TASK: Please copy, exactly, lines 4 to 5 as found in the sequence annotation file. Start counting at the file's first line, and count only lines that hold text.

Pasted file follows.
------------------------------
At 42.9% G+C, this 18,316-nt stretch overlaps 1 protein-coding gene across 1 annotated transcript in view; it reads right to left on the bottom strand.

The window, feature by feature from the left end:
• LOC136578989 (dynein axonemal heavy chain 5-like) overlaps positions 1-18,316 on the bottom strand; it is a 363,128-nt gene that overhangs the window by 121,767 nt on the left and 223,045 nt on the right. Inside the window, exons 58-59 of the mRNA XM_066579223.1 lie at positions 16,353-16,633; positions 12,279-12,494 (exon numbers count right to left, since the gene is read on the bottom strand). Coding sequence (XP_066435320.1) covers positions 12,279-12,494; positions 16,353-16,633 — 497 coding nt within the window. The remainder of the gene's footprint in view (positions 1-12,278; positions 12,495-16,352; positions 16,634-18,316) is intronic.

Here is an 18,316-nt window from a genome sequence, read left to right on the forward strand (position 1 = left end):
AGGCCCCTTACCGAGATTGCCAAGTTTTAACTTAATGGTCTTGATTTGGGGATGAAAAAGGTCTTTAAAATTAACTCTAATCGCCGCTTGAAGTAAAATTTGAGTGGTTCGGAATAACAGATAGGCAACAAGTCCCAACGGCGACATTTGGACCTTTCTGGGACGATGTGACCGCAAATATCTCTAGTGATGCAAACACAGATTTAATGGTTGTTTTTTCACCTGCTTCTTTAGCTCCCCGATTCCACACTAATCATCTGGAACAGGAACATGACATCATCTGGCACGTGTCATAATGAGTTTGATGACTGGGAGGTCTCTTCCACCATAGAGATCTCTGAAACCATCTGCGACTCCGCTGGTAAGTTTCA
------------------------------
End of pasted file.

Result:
Here is an 18,316-nt window from a genome sequence, read left to right on the forward strand (position 1 = left end):
AGGCCCCTTACCGAGATTGCCAAGTTTTAACTTAATGGTCTTGATTTGGGGATGAAAAAGGTCTTTAAAATTAACTCTAATCGCCGCTTGAAGTAAAATTTGAGTGGTTCGGAATAACAGATAGGCAACAAGTCCCAACGGCGACATTTGGACCTTTCTGGGACGATGTGACCGCAAATATCTCTAGTGATGCAAACACAGATTTAATGGTTGTTTTTTCACCTGCTTCTTTAGCTCCCCGATTCCACACTAATCATCTGGAACAGGAACATGACATCATCTGGCACGTGTCATAATGAGTTTGATGACTGGGAGGTCTCTTCCACCATAGAGATCTCTGAAACCATCTGCGACTCCGCTGGTAAGTTTCA